This question was discussed during a Silicon Valley event involving a delegation from Europe’s R&D community
There are three myths about the EU’s innovation ecosystem that should be busted: it is too regulation heavy, top talent is too expensive and there is not enough support for start-ups. That is according to Maye Walraven, general manager in the US of French bio-tech company Innovafeed.
She was speaking during a panel discussion earlier this week in Silicon Valley as part of the European Innovation Agora event, which saw a delegation of more than 50 representatives of the EU research and innovation community flock to the US west coast.
The question of what makes the EU attractive for start-ups primarily focused on the differences between the US and European innovation ecosystems.
Walraven’s view is based on her experience of five years growing a company in France before moving to the US to do the same six months ago. She championed Europe as an interesting place for start-ups, saying that employees in the US cost her twice as much as in Europe. And despite the image of the EU being a regulatory beast, it is more flexible than people give it credit for.
“In my experience, regulation has changed very fast to support innovation. Europe might be an ‘old continent’ but the Commission is relatively new […] and they are open to change and changing regulation quite fast,” she said.
Svilen Rangelov, CEO of Bulgarian company Dronamics, agreed saying there is a “narrative [disconnect] with people’s perception of EU’s regulation being higher or slower.”
“We are the world’s first licenced cargo drone airline precisely because the EU took the lead in implementing common drone regulations,” he said. “In the US, it’s still not possible to do things the way Europe does, unfortunately.”
Other members of the panel, which included a representative of Enel Group, Volkswagen and IQM, lavished further praise on the European ecosystem. For example, start-ups are forced to internationalise quicker than American ones due to having a smaller domestic markets, there is a greater focus on deep tech, the EU is far ahead of the US in terms of the energy sector, and when doing business globally the EU is seen as less adversarial than the US.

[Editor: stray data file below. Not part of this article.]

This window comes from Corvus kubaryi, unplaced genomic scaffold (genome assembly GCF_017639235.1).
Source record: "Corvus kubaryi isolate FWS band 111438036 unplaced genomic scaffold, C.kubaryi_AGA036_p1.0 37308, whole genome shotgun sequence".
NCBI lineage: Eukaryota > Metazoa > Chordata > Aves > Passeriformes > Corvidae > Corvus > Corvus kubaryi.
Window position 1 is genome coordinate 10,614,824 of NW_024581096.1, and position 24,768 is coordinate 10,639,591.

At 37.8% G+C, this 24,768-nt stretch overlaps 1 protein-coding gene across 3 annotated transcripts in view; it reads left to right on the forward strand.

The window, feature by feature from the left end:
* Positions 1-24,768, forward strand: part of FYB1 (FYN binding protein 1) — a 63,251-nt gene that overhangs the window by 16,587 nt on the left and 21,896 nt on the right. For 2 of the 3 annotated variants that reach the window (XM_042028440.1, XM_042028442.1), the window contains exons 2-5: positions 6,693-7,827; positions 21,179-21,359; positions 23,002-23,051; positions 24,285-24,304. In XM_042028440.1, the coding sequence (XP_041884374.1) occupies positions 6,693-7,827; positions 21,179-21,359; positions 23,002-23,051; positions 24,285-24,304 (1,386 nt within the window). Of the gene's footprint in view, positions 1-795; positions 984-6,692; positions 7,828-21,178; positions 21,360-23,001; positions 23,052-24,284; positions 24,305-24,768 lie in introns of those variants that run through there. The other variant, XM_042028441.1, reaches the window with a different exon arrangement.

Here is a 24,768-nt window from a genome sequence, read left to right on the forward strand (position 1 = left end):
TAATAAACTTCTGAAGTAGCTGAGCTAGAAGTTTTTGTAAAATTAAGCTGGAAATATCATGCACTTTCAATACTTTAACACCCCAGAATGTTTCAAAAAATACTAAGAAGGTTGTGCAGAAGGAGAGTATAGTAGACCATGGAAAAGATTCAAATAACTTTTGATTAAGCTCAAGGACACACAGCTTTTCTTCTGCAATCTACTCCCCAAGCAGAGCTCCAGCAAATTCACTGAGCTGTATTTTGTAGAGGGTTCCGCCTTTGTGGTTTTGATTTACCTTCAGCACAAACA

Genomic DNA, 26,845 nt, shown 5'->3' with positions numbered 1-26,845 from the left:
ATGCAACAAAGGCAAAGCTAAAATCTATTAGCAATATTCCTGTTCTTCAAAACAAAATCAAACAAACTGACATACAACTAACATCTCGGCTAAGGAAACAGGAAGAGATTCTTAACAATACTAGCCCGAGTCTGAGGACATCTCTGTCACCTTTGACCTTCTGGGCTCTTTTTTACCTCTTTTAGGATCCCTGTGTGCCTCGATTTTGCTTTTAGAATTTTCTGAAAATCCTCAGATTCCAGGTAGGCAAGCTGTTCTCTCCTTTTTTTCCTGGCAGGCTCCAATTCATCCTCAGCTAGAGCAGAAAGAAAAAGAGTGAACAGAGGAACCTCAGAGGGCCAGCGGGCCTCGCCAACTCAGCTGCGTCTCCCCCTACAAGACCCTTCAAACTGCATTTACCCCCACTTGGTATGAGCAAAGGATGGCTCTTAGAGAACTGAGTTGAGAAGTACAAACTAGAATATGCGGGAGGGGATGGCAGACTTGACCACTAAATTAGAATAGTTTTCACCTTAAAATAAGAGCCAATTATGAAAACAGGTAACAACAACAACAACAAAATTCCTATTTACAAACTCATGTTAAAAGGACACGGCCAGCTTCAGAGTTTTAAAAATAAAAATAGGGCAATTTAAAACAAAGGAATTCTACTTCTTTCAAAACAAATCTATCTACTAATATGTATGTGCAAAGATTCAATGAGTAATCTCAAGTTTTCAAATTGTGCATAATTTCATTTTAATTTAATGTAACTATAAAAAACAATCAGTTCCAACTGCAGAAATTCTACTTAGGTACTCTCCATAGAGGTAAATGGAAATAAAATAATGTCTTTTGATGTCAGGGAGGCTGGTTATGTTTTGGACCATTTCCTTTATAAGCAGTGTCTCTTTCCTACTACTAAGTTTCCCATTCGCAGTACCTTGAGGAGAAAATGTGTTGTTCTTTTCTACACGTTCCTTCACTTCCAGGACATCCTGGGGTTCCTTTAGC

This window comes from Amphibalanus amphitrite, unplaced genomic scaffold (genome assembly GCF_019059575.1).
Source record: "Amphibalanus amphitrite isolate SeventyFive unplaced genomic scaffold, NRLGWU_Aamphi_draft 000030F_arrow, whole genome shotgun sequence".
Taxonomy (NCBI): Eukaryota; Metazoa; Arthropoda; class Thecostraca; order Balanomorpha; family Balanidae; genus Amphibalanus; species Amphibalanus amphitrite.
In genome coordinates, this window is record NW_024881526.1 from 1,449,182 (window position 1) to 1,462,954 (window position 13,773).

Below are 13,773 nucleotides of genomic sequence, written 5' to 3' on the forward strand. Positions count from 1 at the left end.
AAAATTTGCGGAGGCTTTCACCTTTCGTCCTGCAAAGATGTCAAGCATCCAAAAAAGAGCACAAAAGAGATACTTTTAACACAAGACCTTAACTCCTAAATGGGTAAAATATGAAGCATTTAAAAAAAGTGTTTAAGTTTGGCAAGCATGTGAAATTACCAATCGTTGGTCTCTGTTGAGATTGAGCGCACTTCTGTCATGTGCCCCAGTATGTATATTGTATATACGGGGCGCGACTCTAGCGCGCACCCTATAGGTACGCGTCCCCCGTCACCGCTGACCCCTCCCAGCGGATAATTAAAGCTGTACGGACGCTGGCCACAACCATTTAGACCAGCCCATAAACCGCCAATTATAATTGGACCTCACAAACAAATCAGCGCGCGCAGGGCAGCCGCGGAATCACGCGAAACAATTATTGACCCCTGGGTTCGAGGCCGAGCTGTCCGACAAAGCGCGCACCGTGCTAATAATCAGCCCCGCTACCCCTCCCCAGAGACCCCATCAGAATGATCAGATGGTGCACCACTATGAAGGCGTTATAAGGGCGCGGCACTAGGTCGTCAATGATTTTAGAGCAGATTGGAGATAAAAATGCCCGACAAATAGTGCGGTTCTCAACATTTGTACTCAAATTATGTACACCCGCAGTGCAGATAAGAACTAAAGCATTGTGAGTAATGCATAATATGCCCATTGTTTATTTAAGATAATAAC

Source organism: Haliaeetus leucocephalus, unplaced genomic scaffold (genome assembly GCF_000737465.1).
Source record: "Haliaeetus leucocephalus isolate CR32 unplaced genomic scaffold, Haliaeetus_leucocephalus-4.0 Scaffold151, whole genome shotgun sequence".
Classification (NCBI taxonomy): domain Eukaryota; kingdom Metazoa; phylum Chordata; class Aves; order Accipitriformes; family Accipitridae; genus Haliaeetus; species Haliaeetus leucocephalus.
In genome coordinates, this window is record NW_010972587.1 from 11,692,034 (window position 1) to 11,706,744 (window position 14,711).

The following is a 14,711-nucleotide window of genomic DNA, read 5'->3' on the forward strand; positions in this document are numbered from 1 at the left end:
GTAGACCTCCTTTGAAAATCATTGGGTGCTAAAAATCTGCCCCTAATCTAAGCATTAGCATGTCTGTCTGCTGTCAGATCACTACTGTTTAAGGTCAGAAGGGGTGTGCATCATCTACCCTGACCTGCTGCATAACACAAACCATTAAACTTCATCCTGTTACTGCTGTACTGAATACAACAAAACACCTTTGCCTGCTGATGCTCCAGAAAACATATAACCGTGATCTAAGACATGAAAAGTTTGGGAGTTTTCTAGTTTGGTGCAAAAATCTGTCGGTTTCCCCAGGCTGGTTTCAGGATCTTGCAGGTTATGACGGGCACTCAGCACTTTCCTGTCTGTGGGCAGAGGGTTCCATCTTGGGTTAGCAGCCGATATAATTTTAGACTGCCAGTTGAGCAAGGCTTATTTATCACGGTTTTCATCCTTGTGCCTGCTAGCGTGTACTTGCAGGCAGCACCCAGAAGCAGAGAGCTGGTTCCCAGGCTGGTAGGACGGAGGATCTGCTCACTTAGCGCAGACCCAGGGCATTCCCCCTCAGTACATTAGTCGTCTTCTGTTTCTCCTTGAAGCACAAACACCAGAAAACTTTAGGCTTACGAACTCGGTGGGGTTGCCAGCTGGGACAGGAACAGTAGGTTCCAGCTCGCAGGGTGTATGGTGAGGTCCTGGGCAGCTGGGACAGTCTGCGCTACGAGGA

Nikolai Ardey, executive director and head of innovation at Volkswagen talked up Europe’s industry.
Much has been made of the EU’s industrial policy since the US announced the $700 billion the Inflation Reduction Act (IRA) that will subsidise green energy technologies. This led to the EU upping investment in its European Green Deal programme and shaping a Green Deal Industrial Plan, which aims to stop companies jumping ship to the US to benefit from those subsidies.
More recently, Commission President Ursula von der Leyen travelled to the US to meet US President Joe Biden, where they agreed to coordinate green technology strategies, seemingly cooling the growing rift that had sprung up since the unveiling of the IRA bill.
Fewer scale-up companies move to the US
Europe has long been concerned about losing companies to the US, but the visit to Silicon Valley, headed up by EU commissioner for research and innovation Mariya Gabriel, comes at a time when it seems EU companies feel the need to move there.
Gabriel noted this in a report produced by global innovation platform Mind the Bridge. Five years ago, 13% of European scale-ups had a headquarters in the US. This has dropped to 6% today.
“This confirms the substantial progress Europe has made in the past few years in terms of developing strong regional innovation ecosystems and [increasing] access to capital for start-ups to keep [their] headquarters in Europe,” she wrote in the report.